The Trump administration’s proposed budget cuts are a direct threat to Maine’s environmental resources, economy and the public health of our residents. The president proposed dramatic cuts to nearly every agency working to protect the environment, particularly funding for renewable energy and environmental science programs focused on climate change and air pollution research.

Here in Maine, we would lose about $4 million per year from cuts to the multipurpose and brownfield grants to the state and tribes alone. Other programs that benefit Maine such as the Environmental Education Grants Program, Wells National Estuary Program and the University of Maine Sea Grant Program would be eliminated in the proposed budget.

Casco Bay Estuary Partnership is funded through the Environmental Protection Agency’s National Estuary Program and provides critical guidance on issues such as nutrient pollution, watershed management, and the protection and restoration of critical fish habitat in Maine’s largest city. The Casco Bay program also helps to direct water quality monitoring programs and develop education and marine stewardship programs.

We must reject the proposed EPA budget cuts to ensure continued funding for the National Estuary Program and allow Casco Bay Estuary Partnership to meet its mission to preserve the ecological integrity of Casco Bay and ensure compatible human uses there.

Maine Sea Grant is another program that provides critical support for research and development on a variety marine issues, including fisheries and aquaculture, renewable energy and conservation. Under the current budget proposal, the entire Maine Sea Grant program is slated for the chopping block.

Undermining conservation doesn’t just hurt wildlife and our natural treasures, it harms local communities, our health and our economy. Slashing funding for the National Oceanic and Atmospheric Administration and the EPA is an unprecedented ambush on our oceans, water, air, wildlife and conserved lands and parks.

That’s why Congress must preserve funding for essential conservation and environmental protection efforts to strengthen our economy, create jobs, protect the air we breathe and the water we drink, and preserve our unique natural legacy that is essential to the nation’s future.

Those of us who live in coastal Maine have just experienced a taste of the challenges we will continue to face as a result of a changing climate. For example, coastal flooding becomes more problematic when frigid temperatures cause ice to block flow patterns, in turn preventing melt water from sudden high temperatures from flowing in the natural waterways. Increased precipitation with an alternating freeze-thaw cycle is overwhelming our infrastructure. The proposed budget cuts will speed us off the cliff with life-threatening fossil fuel use and carbon emissions that far exceed our atmospheric capacity to sustain life as we know it.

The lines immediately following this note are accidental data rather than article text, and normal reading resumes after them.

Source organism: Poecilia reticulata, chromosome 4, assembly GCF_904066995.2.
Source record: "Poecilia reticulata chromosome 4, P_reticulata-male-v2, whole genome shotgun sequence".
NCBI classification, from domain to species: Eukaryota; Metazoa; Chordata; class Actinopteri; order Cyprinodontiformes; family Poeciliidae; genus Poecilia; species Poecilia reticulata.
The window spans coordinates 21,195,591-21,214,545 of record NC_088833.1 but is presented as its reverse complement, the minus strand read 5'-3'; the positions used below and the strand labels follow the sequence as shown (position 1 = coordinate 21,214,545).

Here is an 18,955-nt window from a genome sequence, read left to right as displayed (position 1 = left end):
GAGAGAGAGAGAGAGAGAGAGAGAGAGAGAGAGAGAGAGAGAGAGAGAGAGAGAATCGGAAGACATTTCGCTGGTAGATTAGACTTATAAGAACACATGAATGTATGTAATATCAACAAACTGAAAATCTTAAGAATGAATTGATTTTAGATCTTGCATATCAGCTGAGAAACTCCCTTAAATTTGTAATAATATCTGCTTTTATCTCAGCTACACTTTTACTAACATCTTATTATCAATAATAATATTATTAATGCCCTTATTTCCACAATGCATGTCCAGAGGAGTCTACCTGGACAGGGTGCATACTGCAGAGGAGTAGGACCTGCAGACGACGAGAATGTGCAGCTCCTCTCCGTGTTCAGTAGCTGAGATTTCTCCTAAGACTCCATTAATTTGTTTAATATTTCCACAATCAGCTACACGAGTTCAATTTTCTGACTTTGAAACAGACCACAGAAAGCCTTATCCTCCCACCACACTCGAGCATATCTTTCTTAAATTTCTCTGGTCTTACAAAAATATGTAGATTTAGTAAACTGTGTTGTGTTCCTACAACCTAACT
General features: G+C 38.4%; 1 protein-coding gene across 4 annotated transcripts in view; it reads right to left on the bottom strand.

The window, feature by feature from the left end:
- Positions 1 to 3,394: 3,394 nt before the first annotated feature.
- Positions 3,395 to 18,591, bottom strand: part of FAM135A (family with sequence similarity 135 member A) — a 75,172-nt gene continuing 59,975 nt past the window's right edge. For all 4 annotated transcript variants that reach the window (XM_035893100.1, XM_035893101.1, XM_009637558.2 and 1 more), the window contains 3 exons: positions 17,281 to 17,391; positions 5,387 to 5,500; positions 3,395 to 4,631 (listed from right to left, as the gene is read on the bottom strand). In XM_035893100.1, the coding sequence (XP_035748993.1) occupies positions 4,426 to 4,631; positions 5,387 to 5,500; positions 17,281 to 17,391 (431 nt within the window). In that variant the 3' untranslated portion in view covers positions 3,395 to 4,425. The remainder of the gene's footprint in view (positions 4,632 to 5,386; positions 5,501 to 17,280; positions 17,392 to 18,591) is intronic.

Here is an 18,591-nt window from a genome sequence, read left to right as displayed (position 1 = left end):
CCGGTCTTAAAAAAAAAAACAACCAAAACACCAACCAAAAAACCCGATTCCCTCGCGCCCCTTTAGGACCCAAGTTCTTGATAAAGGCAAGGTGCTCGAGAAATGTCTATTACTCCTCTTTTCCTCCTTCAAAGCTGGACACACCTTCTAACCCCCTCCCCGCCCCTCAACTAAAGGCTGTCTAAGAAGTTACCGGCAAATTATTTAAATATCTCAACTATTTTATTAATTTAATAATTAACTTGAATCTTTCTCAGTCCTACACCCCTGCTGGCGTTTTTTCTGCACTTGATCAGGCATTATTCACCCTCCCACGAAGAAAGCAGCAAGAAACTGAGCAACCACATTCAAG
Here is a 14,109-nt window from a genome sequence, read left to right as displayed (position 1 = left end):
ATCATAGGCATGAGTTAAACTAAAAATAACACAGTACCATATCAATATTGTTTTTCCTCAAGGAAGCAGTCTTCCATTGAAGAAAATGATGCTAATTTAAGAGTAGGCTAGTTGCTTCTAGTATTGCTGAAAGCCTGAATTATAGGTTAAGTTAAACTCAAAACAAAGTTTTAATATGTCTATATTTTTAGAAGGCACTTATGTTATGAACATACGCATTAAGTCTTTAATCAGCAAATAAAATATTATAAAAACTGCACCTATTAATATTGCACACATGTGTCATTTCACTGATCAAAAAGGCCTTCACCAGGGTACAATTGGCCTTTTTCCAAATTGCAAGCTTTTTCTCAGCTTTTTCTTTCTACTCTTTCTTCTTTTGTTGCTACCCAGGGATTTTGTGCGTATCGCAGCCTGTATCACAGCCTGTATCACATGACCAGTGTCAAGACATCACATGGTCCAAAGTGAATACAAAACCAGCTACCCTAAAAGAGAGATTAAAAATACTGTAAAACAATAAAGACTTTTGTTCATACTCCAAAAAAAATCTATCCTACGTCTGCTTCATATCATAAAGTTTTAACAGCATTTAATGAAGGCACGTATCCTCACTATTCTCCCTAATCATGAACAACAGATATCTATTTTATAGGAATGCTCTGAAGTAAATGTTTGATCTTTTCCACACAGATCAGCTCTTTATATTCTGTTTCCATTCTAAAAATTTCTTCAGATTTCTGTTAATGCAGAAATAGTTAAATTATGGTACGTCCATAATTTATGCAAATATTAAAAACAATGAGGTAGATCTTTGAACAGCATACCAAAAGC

Our protections against the onslaught of increased 100- and 500-year floods that result from extreme storms are dependent on these climate science programs. NOAA is responsible for supporting our understanding of fish and other species important to maintaining historical, cultural and economic ways of life in coastal communities. The agency also tracks a wide range of weather and climate-related data essential for Northeast coastal communities that depend on downtown business areas vulnerable to sea-level rise.

Maine also receives at least $1.2 million a year from NOAA to run its Sea Grant program, which is helping to grow our knowledge about current and future ocean impacts and train the next generation of scientist and ocean leaders in the state. The organization provides critical funding for research on ocean warming and ocean acidification, critical habitat and aquaculture. Sea Grant also supports young scientists, awarding up to 10 undergraduate scholarships to students at Maine’s colleges and universities each year. These efforts are critical to ensuring the resilience of the state’s coastal and marine ecosystems and economies.

We urge Sens. Susan Collins and Angus King, along with our representatives in the House, to oppose the proposed budget cuts and advocate on behalf of Mainers for a clean budget that increases funding for NOAA, EPA and climate science programs and has no anti-science riders.

Shri A. Verrill holds a Master of Science in biology from the University of Southern Maine with expertise in wetland science, coastal and estuarine ecology. She lives in Surry and is a habitat restoration program manager for the Downeast Salmon Federation. Dr. Irit Altman is a marine ecologist who work focuses on impacts of human behaviors on coastal and ocean environments. She is a visiting researcher at Boston University and has lived in Portland for nearly a decade.

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